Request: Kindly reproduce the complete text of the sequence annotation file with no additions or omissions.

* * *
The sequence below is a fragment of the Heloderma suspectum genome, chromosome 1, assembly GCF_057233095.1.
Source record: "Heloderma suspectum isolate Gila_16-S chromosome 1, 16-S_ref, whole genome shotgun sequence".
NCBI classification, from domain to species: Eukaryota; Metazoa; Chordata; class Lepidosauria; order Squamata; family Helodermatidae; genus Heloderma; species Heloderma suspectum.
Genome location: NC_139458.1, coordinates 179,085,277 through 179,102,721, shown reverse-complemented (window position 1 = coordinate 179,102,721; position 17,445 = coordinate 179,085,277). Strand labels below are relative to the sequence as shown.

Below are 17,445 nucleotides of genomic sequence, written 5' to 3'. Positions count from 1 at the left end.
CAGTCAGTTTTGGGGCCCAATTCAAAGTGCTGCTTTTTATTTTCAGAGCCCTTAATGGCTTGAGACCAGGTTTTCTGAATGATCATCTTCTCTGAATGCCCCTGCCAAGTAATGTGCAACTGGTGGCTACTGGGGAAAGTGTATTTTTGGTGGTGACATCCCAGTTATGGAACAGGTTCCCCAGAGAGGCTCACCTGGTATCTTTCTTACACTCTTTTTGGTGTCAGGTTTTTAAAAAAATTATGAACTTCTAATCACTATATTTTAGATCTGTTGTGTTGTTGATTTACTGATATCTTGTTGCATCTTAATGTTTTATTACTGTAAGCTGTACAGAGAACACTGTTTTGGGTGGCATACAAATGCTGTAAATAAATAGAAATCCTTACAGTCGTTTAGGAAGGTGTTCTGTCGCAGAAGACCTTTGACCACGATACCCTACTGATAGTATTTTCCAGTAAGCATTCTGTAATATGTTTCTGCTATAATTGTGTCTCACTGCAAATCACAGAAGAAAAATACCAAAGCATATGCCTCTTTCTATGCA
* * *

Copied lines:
The sequence below is a fragment of the Heloderma suspectum genome, chromosome 1, assembly GCF_057233095.1.
Source record: "Heloderma suspectum isolate Gila_16-S chromosome 1, 16-S_ref, whole genome shotgun sequence".
NCBI classification, from domain to species: Eukaryota; Metazoa; Chordata; class Lepidosauria; order Squamata; family Helodermatidae; genus Heloderma; species Heloderma suspectum.
Genome location: NC_139458.1, coordinates 179,085,277 through 179,102,721, shown reverse-complemented (window position 1 = coordinate 179,102,721; position 17,445 = coordinate 179,085,277). Strand labels below are relative to the sequence as shown.

Below are 17,445 nucleotides of genomic sequence, written 5' to 3'. Positions count from 1 at the left end.
CAGTCAGTTTTGGGGCCCAATTCAAAGTGCTGCTTTTTATTTTCAGAGCCCTTAATGGCTTGAGACCAGGTTTTCTGAATGATCATCTTCTCTGAATGCCCCTGCCAAGTAATGTGCAACTGGTGGCTACTGGGGAAAGTGTATTTTTGGTGGTGACATCCCAGTTATGGAACAGGTTCCCCAGAGAGGCTCACCTGGTATCTTTCTTACACTCTTTTTGGTGTCAGGTTTTTAAAAAAATTATGAACTTCTAATCACTATATTTTAGATCTGTTGTGTTGTTGATTTACTGATATCTTGTTGCATCTTAATGTTTTATTACTGTAAGCTGTACAGAGAACACTGTTTTGGGTGGCATACAAATGCTGTAAATAAATAGAAATCCTTACAGTCGTTTAGGAAGGTGTTCTGTCGCAGAAGACCTTTGACCACGATACCCTACTGATAGTATTTTCCAGTAAGCATTCTGTAATATGTTTCTGCTATAATTGTGTCTCACTGCAAATCACAGAAGAAAAATACCAAAGCATATGCCTCTTTCTATGCA